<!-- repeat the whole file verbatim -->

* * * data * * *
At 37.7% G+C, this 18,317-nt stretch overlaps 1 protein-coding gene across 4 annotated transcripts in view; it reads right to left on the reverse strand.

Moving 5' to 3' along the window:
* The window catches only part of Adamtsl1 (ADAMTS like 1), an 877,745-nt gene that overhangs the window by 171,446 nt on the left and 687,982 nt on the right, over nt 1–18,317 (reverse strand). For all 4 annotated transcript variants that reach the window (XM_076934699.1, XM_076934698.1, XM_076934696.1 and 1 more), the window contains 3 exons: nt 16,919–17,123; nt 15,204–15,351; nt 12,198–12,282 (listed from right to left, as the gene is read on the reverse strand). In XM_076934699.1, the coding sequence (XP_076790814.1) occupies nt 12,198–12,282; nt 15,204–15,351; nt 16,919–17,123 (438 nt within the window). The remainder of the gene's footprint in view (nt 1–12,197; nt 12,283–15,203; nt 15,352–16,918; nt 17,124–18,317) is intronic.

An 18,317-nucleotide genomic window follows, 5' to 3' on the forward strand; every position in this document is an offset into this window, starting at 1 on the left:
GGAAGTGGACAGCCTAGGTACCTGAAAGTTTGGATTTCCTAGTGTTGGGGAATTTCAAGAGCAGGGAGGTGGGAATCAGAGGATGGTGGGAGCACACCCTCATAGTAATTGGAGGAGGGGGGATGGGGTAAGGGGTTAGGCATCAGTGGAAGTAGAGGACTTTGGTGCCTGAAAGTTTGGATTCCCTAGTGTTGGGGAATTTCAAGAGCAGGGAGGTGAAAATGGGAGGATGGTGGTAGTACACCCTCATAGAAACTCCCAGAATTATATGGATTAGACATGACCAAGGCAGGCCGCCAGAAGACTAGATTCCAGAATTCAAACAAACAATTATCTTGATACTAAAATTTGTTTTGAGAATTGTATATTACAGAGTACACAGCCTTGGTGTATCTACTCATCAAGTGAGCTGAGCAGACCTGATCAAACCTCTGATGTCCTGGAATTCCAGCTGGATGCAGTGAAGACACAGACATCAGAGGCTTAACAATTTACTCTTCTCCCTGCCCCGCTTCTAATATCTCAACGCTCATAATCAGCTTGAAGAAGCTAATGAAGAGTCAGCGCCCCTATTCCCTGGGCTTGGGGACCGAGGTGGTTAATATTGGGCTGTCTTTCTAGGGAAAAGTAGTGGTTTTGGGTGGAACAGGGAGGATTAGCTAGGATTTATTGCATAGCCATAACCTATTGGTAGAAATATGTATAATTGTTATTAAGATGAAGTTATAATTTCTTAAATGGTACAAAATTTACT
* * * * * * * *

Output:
At 37.7% G+C, this 18,317-nt stretch overlaps 1 protein-coding gene across 4 annotated transcripts in view; it reads right to left on the reverse strand.

Moving 5' to 3' along the window:
* The window catches only part of Adamtsl1 (ADAMTS like 1), an 877,745-nt gene that overhangs the window by 171,446 nt on the left and 687,982 nt on the right, over nt 1–18,317 (reverse strand). For all 4 annotated transcript variants that reach the window (XM_076934699.1, XM_076934698.1, XM_076934696.1 and 1 more), the window contains 3 exons: nt 16,919–17,123; nt 15,204–15,351; nt 12,198–12,282 (listed from right to left, as the gene is read on the reverse strand). In XM_076934699.1, the coding sequence (XP_076790814.1) occupies nt 12,198–12,282; nt 15,204–15,351; nt 16,919–17,123 (438 nt within the window). The remainder of the gene's footprint in view (nt 1–12,197; nt 12,283–15,203; nt 15,352–16,918; nt 17,124–18,317) is intronic.

An 18,317-nucleotide genomic window follows, 5' to 3' on the forward strand; every position in this document is an offset into this window, starting at 1 on the left:
GGAAGTGGACAGCCTAGGTACCTGAAAGTTTGGATTTCCTAGTGTTGGGGAATTTCAAGAGCAGGGAGGTGGGAATCAGAGGATGGTGGGAGCACACCCTCATAGTAATTGGAGGAGGGGGGATGGGGTAAGGGGTTAGGCATCAGTGGAAGTAGAGGACTTTGGTGCCTGAAAGTTTGGATTCCCTAGTGTTGGGGAATTTCAAGAGCAGGGAGGTGAAAATGGGAGGATGGTGGTAGTACACCCTCATAGAAACTCCCAGAATTATATGGATTAGACATGACCAAGGCAGGCCGCCAGAAGACTAGATTCCAGAATTCAAACAAACAATTATCTTGATACTAAAATTTGTTTTGAGAATTGTATATTACAGAGTACACAGCCTTGGTGTATCTACTCATCAAGTGAGCTGAGCAGACCTGATCAAACCTCTGATGTCCTGGAATTCCAGCTGGATGCAGTGAAGACACAGACATCAGAGGCTTAACAATTTACTCTTCTCCCTGCCCCGCTTCTAATATCTCAACGCTCATAATCAGCTTGAAGAAGCTAATGAAGAGTCAGCGCCCCTATTCCCTGGGCTTGGGGACCGAGGTGGTTAATATTGGGCTGTCTTTCTAGGGAAAAGTAGTGGTTTTGGGTGGAACAGGGAGGATTAGCTAGGATTTATTGCATAGCCATAACCTATTGGTAGAAATATGTATAATTGTTATTAAGATGAAGTTATAATTTCTTAAATGGTACAAAATTTACT